Pius XII first dealt with Nazis whilst a Vatican diplomat. As Cardinal Secretary of State Eugenio Pacelli – his birth name – he oversaw the Reichskonkordat treaty of 1933. This brought together Papal jurisdiction of the “Holy See” and the requirements of an emerging Reich. It reportedly quelled certain political interests in the Church whilst granting it protection from Hitler’s forces.
“From the beginning, the world had many questions about the nature of the working relationship between the Vatican and the Fascist regime” TIME wrote last year. Quoting an edition from 1943, it adds “In general the most serious charges against the Church concern the skill with which the Vatican and its hierarchs have fished and swum in the Fascist sea surrounding them”. Pius became Pope six months before war broke out. He remained silent when Hitler marched into Poland in 1939.
Could he have made a noise about the rise of evil, even if he’d wanted to? That is one question preoccupying believers and non-believers alike. TIME refers to historian David Kertzer. “Pius was reluctant to condemn the Nazis despite that tension, not ‘because he was pro-Nazi, by any means’ (Kertzer) but because, in part, he was anxious not to ‘endanger the position of Catholics in the Axis countries, that they would be discriminated against by the Nazi governments.’ (Catholics were a minority among German Christians.)”
Yet the context is nowhere near being cut and dried. Speaking to the Observer Kertzer also says, “Hopefully, what we’ll find from these archives is why he did what he did, and what discussions were going on behind the walls of the Vatican.”
The figure of the Pope has been much-publicized recently, thanks to 2 high profile fictional dramas – HBO’s The Young Pope starring Jude Law and The Two Popes, starring Anthony Hopkins as Pope Benedict and Jonathan Pryce as his successor Francis, released by Netflix. Over in real life, Benedict suggested Pius XII as a candidiate for sainthood. Francis seems less convinced.
It wasn’t just Germany who were keen to have Pius on side three quarters of a century ago. World governments saw the Pope as an important ally. America for example viewed him as key to winning the hearts of minds of Catholics. So while Pius said nothing against the Nazis, he wasn’t exactly called out either.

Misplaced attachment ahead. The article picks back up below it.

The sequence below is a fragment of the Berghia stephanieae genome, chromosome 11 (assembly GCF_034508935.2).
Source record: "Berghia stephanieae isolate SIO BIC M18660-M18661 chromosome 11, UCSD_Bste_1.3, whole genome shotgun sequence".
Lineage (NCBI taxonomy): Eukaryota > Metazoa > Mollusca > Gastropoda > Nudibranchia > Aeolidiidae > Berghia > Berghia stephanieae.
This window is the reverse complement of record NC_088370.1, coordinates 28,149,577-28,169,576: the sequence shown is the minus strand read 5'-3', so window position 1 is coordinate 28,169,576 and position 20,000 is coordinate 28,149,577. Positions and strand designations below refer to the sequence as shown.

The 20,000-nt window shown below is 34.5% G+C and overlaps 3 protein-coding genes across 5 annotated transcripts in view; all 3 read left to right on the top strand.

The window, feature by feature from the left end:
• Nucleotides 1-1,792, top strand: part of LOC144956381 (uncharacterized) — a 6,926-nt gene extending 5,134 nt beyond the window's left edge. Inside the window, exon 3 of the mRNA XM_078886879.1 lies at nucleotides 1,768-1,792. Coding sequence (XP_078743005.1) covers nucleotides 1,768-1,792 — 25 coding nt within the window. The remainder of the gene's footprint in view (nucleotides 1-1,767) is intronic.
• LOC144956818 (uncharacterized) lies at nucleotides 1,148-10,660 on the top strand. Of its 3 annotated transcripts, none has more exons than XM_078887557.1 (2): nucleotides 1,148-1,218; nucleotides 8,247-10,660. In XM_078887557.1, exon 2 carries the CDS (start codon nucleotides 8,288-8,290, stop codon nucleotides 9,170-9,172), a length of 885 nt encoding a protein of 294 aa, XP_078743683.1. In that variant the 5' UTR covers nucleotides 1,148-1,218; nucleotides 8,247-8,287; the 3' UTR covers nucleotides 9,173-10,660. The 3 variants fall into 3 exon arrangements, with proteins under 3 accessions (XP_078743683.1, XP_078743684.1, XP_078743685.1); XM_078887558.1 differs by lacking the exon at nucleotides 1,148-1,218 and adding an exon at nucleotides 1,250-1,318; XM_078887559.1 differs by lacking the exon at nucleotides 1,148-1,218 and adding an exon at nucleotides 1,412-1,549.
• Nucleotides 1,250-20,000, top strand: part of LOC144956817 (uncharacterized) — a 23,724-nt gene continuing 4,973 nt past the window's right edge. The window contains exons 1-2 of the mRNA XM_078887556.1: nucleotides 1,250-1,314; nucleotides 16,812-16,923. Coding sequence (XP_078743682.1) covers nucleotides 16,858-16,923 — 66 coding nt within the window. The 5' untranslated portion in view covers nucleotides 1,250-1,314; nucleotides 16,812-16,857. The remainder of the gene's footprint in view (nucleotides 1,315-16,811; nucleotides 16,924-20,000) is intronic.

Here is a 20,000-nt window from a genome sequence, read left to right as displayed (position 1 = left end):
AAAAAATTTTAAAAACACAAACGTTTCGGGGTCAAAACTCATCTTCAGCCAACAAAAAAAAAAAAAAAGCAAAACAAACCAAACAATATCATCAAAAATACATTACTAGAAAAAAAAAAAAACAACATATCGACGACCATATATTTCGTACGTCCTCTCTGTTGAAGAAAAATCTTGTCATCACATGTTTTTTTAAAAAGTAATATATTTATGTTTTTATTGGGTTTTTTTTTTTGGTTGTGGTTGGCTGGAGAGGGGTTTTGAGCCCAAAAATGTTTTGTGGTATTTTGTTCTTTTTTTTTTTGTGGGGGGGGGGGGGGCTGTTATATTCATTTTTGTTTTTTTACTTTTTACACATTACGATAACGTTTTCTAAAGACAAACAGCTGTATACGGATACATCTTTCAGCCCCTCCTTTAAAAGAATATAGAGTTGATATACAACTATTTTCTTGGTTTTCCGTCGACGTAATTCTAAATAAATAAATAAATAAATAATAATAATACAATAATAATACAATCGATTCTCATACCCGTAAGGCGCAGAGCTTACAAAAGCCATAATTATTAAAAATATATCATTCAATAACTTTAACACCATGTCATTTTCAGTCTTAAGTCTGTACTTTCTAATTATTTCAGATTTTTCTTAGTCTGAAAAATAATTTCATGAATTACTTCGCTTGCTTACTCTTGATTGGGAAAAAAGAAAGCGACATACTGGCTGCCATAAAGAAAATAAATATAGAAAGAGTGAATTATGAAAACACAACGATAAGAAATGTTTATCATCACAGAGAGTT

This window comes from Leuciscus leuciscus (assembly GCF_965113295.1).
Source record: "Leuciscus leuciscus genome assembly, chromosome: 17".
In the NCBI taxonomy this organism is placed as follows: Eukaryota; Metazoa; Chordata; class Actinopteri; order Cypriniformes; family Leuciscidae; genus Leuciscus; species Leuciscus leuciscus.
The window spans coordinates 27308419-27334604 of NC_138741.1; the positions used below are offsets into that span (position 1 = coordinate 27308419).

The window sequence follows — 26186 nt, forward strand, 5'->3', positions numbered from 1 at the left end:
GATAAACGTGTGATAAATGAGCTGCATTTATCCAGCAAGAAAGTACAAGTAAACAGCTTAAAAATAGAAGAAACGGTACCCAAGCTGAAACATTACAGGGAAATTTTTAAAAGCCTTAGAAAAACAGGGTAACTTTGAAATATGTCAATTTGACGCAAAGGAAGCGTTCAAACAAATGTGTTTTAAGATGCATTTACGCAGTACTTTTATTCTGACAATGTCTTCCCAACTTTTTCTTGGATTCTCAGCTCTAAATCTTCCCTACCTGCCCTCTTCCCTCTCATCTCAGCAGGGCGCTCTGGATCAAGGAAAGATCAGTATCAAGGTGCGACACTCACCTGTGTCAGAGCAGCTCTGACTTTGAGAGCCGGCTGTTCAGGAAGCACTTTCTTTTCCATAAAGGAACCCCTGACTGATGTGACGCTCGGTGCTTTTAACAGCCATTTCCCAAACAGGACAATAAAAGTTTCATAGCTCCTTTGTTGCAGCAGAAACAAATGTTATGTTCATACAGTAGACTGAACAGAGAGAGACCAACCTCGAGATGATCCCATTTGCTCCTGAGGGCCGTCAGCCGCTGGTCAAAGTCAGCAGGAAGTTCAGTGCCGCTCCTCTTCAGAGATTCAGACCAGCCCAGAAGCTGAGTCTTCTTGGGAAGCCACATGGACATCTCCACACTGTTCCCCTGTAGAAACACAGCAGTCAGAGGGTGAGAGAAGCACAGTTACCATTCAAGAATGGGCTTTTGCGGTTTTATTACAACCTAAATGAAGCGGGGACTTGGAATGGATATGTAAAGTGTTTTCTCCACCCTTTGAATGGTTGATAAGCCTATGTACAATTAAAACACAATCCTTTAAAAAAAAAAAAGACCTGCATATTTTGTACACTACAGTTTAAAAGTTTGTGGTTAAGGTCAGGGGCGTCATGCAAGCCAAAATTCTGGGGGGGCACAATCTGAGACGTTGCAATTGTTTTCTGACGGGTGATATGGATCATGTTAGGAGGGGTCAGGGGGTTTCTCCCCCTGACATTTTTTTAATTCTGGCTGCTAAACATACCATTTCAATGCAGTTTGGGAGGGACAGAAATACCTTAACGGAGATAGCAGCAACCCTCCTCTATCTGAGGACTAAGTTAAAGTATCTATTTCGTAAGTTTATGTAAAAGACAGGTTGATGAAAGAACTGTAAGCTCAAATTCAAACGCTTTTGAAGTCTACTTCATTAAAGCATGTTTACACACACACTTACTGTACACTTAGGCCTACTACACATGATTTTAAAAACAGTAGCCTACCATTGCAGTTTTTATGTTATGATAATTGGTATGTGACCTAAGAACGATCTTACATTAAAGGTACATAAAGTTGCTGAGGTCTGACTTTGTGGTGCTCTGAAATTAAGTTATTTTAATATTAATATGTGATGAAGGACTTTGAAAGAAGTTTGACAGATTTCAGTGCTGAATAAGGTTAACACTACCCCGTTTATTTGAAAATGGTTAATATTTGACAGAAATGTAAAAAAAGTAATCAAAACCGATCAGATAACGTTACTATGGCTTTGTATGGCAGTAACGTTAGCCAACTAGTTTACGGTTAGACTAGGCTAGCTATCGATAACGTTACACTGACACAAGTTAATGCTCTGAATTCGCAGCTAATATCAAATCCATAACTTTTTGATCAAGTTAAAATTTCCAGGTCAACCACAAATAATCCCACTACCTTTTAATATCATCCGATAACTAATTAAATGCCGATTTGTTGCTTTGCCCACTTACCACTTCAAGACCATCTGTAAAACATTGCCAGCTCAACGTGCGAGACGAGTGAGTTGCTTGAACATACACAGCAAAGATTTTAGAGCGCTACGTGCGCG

There was also the matter of an ideology that, from the Vatican’s perspective, may have been a worse prospect than Hitler’s. TIME mentions Hochhuth’s The Deputy, which “accused the Pope of not openly condemning Hitler’s anti-Semitism because he saw Nazi Germany as a barrier between Christians and communists.”
With many different factors swirling around, investigating the legacy of Pius XII is a massive undertaking. This isn’t the first time the Vatican has opened its archives on the matter. Between 1965 – 81, no less than 11 volumes of material were published in an attempt to set the record straight. The releases were deemed selective and unsatisfactory by some.
Who knows what may be found once the archive is accessible again? As the Catholic Register notes, “The Pius XII section of the Apostolic Archives (formerly known as the Secret Archives) contains at least 200,000 boxes with over two million documents.” It’s thought the paperwork will take years to sift through.
In the meantime, the tarnished reputation of Pius XII hangs in the balance. Religious belief and conflict have a historic and terrible association. The Second World War unquestionably brought out the best in people of faith, who wanted to help defeat the Nazis. However what truly lay behind the neutral behavior of one of history’s most talked-about Pontiffs? A definitive answer is still a long way off…